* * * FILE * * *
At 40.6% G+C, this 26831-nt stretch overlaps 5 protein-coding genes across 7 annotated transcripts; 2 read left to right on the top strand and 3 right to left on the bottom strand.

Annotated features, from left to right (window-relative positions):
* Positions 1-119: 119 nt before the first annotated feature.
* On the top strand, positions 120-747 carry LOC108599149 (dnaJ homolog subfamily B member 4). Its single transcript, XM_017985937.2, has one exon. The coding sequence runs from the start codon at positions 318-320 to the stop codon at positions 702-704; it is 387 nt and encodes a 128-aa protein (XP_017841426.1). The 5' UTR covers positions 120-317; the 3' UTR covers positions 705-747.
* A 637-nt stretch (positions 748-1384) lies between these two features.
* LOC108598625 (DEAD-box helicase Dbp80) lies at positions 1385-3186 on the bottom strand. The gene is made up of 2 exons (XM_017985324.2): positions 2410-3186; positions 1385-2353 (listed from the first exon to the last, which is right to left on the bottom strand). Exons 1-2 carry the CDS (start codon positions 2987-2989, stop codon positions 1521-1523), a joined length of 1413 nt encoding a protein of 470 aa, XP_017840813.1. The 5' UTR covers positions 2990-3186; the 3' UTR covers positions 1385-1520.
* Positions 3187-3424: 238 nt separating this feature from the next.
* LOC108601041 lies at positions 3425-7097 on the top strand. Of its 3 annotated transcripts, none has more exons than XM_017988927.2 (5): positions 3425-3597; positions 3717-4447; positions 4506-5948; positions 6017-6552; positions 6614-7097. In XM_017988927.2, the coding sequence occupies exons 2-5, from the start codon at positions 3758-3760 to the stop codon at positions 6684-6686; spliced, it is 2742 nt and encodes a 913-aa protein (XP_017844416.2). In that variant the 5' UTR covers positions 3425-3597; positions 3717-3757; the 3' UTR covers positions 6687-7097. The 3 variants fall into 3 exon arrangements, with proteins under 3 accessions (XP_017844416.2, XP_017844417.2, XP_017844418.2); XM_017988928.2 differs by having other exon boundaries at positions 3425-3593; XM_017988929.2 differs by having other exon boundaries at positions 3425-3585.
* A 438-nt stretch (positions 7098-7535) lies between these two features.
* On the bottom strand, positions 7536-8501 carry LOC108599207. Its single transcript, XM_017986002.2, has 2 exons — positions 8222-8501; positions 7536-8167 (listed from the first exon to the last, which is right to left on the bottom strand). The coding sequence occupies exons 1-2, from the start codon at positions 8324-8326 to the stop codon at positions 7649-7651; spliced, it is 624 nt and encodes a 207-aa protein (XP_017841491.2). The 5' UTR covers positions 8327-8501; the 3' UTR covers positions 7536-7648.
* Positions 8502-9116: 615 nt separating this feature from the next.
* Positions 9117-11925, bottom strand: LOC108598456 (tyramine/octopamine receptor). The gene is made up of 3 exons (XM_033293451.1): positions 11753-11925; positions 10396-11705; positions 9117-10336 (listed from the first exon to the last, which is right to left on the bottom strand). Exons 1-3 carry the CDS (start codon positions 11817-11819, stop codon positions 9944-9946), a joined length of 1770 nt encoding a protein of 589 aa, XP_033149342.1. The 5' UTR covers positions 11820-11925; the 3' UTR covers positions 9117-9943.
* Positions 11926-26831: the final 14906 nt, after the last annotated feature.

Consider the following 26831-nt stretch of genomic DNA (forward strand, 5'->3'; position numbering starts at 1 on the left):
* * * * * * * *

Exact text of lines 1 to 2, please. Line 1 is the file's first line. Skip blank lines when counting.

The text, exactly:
At 40.6% G+C, this 26831-nt stretch overlaps 5 protein-coding genes across 7 annotated transcripts; 2 read left to right on the top strand and 3 right to left on the bottom strand.

Annotated features, from left to right (window-relative positions):